November 21, 2017 | Net Health

3 Minute Read

4 Ted Talks: Physical Therapy

There are new thoughts and approaches coming into the world of Physical Therapy everyday. Check out four unique ideas presented in the world-renowned lecture series, “TED Talk”.


1. “Physical Therapy is boring — play a game instead” by Cosmin Mihaiu

One of the most difficult aspects to a PT practice is engaging with your patients in a way that makes exercises more than a chore. Often the desire for immediate results and the failure to see them cause those undergoing PT to underperform. This only prolongs the time in which it takes to recuperate. TED Fellow Cosmin Mihaiu speaks about how he learned from his own difficult PT experience and created a product designed to encourage recovery.

2. “Muscle matters” by Dr. Brendan Egan at TEDxUCD

In the world of PT, you know the importance of staying active. It’s not just about rehabilitation, but maintaining healthy habits. In his TEDx Talk from the University of Dublin, Dr. Brendan Egan discusses “sarcopenia”  and the natural decay of muscle. He also reminds us, though, that all it takes is consistency to ensure that our bodies are functioning as best as possible.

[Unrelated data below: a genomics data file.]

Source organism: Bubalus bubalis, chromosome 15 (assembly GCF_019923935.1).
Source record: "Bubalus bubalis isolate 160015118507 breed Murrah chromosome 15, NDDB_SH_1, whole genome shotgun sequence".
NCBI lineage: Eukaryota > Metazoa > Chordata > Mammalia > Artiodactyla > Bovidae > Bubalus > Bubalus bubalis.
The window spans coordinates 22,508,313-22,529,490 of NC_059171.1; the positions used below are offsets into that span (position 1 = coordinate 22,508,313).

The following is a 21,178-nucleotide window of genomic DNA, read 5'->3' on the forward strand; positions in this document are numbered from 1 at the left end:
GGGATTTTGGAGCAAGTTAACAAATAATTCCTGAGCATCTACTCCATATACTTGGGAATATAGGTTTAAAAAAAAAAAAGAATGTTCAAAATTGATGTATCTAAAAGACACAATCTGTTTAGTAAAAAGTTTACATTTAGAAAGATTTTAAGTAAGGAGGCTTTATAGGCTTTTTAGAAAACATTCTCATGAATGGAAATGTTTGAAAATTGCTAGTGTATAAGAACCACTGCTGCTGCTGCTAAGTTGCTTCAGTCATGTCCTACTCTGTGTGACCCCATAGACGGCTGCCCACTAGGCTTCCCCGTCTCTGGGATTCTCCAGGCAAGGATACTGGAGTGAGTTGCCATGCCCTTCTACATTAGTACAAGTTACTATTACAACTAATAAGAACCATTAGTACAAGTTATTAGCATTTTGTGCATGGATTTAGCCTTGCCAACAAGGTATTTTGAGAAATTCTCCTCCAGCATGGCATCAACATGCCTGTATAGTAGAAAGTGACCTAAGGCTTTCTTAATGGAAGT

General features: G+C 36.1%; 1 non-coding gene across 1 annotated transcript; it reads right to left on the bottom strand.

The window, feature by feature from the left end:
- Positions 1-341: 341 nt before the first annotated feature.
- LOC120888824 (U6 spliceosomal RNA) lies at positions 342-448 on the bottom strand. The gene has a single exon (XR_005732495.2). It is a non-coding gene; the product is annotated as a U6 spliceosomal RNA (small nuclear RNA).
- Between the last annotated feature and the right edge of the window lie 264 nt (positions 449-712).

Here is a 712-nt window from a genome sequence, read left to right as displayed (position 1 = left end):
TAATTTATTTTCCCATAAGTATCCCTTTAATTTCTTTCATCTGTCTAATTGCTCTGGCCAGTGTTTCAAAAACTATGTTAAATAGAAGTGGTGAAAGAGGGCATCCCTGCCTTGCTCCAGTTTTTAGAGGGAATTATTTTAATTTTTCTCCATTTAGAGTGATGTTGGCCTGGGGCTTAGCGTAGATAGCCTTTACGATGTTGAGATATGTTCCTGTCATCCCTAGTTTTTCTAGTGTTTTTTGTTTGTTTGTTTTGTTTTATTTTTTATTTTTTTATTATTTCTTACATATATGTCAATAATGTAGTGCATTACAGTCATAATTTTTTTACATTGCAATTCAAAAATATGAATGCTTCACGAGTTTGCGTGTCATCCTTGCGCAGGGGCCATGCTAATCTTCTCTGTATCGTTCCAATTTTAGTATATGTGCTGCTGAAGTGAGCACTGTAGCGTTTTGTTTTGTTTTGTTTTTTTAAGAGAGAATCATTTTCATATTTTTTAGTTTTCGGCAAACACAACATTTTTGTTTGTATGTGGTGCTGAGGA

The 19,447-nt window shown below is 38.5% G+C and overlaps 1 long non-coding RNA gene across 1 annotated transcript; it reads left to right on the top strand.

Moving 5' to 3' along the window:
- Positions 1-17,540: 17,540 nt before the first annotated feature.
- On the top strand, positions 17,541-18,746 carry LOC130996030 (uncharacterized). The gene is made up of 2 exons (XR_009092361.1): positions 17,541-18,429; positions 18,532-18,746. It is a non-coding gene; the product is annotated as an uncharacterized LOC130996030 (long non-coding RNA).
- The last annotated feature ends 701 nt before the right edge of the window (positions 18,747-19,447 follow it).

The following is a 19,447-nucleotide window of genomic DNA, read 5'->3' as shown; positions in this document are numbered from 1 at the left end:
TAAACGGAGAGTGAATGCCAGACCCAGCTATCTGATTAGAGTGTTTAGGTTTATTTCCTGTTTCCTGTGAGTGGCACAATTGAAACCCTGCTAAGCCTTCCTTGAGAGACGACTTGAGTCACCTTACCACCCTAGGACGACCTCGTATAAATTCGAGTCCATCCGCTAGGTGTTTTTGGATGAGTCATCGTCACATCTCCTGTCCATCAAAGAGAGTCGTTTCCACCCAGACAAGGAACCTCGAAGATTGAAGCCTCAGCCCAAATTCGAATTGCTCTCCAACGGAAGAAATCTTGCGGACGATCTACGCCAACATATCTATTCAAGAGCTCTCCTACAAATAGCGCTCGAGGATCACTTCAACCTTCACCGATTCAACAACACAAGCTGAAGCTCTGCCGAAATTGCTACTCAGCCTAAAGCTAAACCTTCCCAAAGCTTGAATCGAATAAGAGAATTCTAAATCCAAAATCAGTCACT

3. “Why some people find exercise harder than others” by Emily Balcetis

Not all people are created equal. While this may seem a harsh statement, it can help us understand why getting to the gym seems far easier for some and not others. Emily Balcetis presents on the differences certain people have in regards to exercise; however, Emily isn’t concerned so much with physical disparities as much as psychological ones. She talks about how we view the finish line and how that affects us getting there.

4. “Pushing boundaries in Physical Therapy” by Shelly Prosko

As physical therapists, it’s so important to pay attention to the entire individual rather than just the injury. A wholistic perspective, though, can often be a little harder to assess. Shelly Prosko speaks from personal experience regarding PT. While unorthodox in her approach, Shelly reminds us that we are more than our injuries, more than our role in the healing process (be it patient or therapist). We are humans who hurt and heal.

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